Inaugurating a trend
Earlier this week, the people of Delhi displayed exemplary wherewithal by inaugurating the Gurgaon-Palam flyover after their patience had reached breaking point, writes B Sood.india Updated: Jan 17, 2008 21:49 IST
Earlier this week, the people of Delhi displayed exemplary wherewithal by inaugurating the Gurgaon-Palam flyover after their patience had reached breaking point. In keeping with what has become practice, the neta-ji had no time to inaugurate the bridge. At the same time, he didn’t want any rival to do the needful either. So the inauguration of the flyover simply got delayed and delayed and...
What those Delhiites did is generally not feasible in other areas as people have become used to living under the umbrella of our ‘ma-baap’ leaders and would not like to miss an opportunity to flaunt their loyalties. About two years ago, in Gurdaspur district in Punjab, two rival parties set a precedent by carrying out an inauguration ceremony of a bridge at two different spots of the same structure by inviting their respective leaders. The police had their hands full trying to save the supporters of the two rival parties from clashing.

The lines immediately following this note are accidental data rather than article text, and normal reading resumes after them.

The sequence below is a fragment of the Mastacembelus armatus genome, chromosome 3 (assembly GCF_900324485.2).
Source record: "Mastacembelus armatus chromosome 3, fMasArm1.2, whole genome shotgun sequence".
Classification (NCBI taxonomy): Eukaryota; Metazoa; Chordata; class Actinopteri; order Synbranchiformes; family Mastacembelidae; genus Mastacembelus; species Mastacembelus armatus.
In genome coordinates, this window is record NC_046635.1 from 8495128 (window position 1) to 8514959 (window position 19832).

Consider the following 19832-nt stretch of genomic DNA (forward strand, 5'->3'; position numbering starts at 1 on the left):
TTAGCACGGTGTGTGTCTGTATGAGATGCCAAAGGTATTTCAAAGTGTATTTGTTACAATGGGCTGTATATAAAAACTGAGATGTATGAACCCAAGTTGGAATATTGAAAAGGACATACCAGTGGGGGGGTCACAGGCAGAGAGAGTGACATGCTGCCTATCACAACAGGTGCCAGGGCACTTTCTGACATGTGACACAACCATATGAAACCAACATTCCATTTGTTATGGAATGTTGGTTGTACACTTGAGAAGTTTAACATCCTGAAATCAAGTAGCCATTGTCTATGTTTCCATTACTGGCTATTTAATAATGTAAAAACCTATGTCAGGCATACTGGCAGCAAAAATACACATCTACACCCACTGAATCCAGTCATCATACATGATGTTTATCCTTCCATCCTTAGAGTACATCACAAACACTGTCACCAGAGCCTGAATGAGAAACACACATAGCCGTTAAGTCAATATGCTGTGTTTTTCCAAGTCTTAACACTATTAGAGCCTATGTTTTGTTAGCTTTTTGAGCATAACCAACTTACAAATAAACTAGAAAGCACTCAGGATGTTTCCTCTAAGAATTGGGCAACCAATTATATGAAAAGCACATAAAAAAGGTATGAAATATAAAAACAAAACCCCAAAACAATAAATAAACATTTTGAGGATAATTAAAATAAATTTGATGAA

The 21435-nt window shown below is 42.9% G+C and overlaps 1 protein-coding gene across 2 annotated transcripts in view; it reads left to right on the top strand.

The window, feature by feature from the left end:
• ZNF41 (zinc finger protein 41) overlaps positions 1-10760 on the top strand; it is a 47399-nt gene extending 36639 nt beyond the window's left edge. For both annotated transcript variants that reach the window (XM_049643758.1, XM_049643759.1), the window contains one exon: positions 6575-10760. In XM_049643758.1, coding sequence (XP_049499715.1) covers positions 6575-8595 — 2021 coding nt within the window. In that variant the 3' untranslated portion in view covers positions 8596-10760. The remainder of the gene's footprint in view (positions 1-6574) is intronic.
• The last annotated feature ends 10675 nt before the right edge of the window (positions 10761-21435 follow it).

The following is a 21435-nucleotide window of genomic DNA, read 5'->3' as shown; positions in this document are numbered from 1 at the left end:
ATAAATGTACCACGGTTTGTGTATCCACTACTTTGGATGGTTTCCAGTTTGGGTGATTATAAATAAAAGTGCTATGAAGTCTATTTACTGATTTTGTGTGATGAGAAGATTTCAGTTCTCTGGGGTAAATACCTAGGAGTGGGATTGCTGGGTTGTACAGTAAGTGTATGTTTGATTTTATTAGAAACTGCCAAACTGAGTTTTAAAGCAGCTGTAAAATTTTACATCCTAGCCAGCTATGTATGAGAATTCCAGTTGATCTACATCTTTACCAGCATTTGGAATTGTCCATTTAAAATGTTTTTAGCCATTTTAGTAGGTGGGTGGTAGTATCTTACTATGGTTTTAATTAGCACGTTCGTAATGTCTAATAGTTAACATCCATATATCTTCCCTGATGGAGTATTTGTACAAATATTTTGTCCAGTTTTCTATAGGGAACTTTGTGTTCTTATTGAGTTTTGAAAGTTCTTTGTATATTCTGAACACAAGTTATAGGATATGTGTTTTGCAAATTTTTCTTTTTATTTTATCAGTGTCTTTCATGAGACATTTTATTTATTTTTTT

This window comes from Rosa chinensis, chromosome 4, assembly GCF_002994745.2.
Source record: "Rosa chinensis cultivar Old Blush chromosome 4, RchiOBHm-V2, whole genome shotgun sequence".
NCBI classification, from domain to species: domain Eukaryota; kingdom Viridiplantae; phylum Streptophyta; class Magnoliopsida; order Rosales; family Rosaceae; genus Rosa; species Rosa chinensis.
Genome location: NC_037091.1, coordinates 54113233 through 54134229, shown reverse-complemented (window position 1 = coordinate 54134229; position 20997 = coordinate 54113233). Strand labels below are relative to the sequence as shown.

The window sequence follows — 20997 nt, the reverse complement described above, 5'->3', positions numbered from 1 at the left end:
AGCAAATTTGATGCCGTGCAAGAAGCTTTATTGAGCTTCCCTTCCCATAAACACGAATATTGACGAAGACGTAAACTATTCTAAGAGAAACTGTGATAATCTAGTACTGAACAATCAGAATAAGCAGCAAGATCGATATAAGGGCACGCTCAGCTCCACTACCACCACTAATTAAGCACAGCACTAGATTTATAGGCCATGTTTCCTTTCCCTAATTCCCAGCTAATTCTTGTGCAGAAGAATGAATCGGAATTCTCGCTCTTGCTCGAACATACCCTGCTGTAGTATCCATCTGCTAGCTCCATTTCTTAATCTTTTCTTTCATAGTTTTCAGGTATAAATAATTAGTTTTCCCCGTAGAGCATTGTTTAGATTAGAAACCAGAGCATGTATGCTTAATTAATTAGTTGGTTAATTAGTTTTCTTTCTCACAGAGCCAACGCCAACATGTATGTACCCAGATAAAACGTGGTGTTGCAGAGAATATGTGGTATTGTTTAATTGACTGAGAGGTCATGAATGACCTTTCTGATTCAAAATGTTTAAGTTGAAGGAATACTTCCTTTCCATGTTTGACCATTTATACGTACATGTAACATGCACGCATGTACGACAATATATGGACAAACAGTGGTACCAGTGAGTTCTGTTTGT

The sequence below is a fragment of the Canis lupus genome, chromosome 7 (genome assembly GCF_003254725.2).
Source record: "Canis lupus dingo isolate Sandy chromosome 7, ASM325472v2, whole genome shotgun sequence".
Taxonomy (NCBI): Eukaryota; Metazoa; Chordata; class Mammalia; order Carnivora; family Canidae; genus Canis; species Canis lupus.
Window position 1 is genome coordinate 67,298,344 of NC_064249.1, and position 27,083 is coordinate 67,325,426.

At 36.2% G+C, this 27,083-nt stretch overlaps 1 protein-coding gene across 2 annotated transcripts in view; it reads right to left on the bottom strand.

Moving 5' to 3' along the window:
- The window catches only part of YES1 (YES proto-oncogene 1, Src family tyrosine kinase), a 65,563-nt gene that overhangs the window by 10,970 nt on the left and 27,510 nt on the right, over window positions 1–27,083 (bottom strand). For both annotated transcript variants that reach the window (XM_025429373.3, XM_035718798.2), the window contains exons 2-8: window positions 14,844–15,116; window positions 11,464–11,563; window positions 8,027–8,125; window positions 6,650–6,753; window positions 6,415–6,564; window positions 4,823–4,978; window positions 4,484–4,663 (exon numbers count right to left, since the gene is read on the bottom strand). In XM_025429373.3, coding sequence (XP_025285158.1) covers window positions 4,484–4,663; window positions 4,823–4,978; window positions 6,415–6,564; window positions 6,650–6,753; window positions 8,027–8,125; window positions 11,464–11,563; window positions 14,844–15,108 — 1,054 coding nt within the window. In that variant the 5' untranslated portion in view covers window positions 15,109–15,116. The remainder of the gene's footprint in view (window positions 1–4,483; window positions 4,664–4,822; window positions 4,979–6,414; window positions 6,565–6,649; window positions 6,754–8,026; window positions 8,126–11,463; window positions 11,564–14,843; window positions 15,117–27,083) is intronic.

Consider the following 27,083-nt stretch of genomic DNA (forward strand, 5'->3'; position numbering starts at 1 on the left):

But the inauguration that I do remember is that of a road in a far-flung area of Himachal Pradesh. It was in the early 1960s when Y.S. Parmar, a down to earth man, was the Chief Minister. Braving all practical difficulties of terrain, a local overseer, Budh Ram, built a road to join two important points. Despite his best efforts, Parmar, who was to inaugurate the road, could not reach in time.
The next day Budh Ram waited till noon. But when the CM did not reach, he inaugurated the road and laddoos were distributed. As it happened, the CM arrived while the celebrations were on. People assembled again to show their respect. But to the bewilderment of everyone, Parmar, after offering an apology, called out the overseer and made him sit next to him. Using the inauguration as a platform, he announced Budh Ram’s promotion to Staff Duty Officer.